Dell to Ditch 25,000 Staff BlackBerrys, Lure RIM Customers with BES Alternative
Up to a quarter of Dell's global workforce could soon hand over their BlackBerrys for Dell-made Windows Phone 7 smartphones.
By Al Sacco
Managing Editor, CIO
PC-maker Dell is planning to do away with roughly 25,000 of its employees’ company-issued BlackBerry smartphones and replace them with its brand new Windows Phone 7 handheld, the Dell Venue Pro, according to a report on WSJ.com.
Dell will begin the BlackBerry-to-Venue-Pro switch next week, according to the report, and in the future the company plans to offer employees the choice between one of its own devices, like the Venue Pro, and other handhelds powered by Google’s Android mobile OS.
Dell currently employs some 100,000 employees globally, according to Reuters, so up to a quarter of the company’s entire workforce could trade in their ‘Berrys for Dell’s Windows Phone 7 Venue Pro.
The Venue Pro is a T-Mobile exclusive in the United States, so the thousands of Dell staffers will presumably all be using T-Mobile for wireless service, at least at first. Dell is reportedly in talks with T-Mobile about service plans that could save the company cash on data/voice, as is often standard when a large company purchases “bulk” wireless service for its employees, according to the report.
Dell CFO Brian Gladden told WSJ.com that the switch from BlackBerry to its own handhelds could potentially reduce its “mobile communication costs” by 25%, and that the majority of that savings would be attributed not to the hardware switch, but to the fact that the company will no longer use RIM’s industry-standard BlackBerry Enterprise Server (BES). Instead, Dell will use its own BES-alternative offering, and the company will within two weeks begin marketing this service to its business customers in hopes of swaying them away from RIM and BES.
Gladden told WSJ.com, “I’m not sure I care as much about the devices as the services. There’s a services opportunity that we think is even bigger.”
My initial thought on the move is that I too would want my staffers to use Dell-devices if I were making the smartphone-related decisions in Round Rock. Dell is clearly competing with RIM in the smartphone-market at this point, and it makes perfect sense for the company to stop, or at least reduce, its support for a competitor.
But a few things rub me the wrong way here. First of all, many of these Dell staffers probably love their BlackBerrys. These “CrackBerry” addicts may have been using a corporate-issued BlackBerry for years, and they may resent Dell’s decision to pry those RIM devices from their grips. It’s unclear if Dell is “forcing” staffers to use its own devices or giving them the choice of swapping out BlackBerrys for Dell handhelds. But it sounds like the former case is more likely, since Dell plans to do away with RIM’s BES, which is required for enterprise communications via BlackBerry.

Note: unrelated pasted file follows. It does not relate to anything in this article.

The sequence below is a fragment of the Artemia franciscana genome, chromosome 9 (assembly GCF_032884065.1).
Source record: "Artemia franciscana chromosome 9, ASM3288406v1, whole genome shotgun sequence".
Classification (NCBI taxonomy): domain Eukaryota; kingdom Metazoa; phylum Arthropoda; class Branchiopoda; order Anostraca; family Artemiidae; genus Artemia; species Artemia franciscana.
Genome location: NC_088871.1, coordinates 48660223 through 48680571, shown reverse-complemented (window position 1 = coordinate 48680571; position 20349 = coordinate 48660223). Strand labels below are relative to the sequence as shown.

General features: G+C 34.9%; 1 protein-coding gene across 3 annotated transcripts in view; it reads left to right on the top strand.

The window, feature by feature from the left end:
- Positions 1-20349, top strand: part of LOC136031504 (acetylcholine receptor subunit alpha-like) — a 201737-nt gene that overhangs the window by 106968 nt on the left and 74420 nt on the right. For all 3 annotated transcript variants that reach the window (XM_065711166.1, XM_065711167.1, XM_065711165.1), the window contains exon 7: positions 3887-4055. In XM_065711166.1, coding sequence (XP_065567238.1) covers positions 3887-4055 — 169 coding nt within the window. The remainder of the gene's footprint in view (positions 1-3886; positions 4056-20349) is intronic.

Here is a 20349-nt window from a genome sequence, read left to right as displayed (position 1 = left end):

Forcing employees to give up tools that have worked for them for years, that have become a part of their routine, could have negative results. Especially since Dell appears not to be giving these smartphone-toting employees any sort of choice; the only device available to them initially will be the Dell Venue Pro…on one wireless carrier, T-Mobile. And a one-size-fits-all approach to smartphones–and carriers–is never a good idea, in my opinion.
As for Dell’s new BES-alternative software offering, it’s hard not to be a bit skeptical of the product. RIM’s BES is the industry-standard for a reason: It’s certified by many of the world’s high-level security agencies and governments and BlackBerry customers trust it to protect their sensitive data. From an IT standpoint, it’s relatively easy to setup and maintain BES. And though the full version of BES can be quite expensive, RIM offers free BES Express software to organizations that may not need the highest level or security and IT-control.
Also, Dell is a hardware company, not a software company…and its past record in the mobile space isn’t exactly impressive.
I’m anxious to see what Dell has up its metaphorical sleeve, and RIM’s loss of Dell as a customer and supporter probably isn’t a good thing in the BlackBerry world; RIM’s foothold on the enterprise market could weaken because of the decision. And other companies could follow Dell’s lead, especially if Dell can demonstrate that its employees are happy with the change, the new hardware and software meets all their needs, and the company is saving money.
But really, if Dell’s employees don’t embrace the new devices, and the its business customers don’t jump over from BES to the company’s upcoming software offering, the whole situation could quickly turn into a lesson in why organizations should stick with RIM and BES.
Al Sacco was a journalist, blogger and editor who covers the fast-paced mobile beat for CIO.com and IDG Enterprise, with a focus on wearable tech, smartphones and tablet PCs. Al managed CIO.com writers and contributors, covered news, and shared insightful expert analysis of key industry happenings. He also wrote a wide variety of tutorials and how-tos to help readers get the most out of their gadgets, and regularly offered up recommendations on software for a number of mobile platforms. Al resides in Boston and is a passionate reader, traveler, beer lover, film buff and Red Sox fan.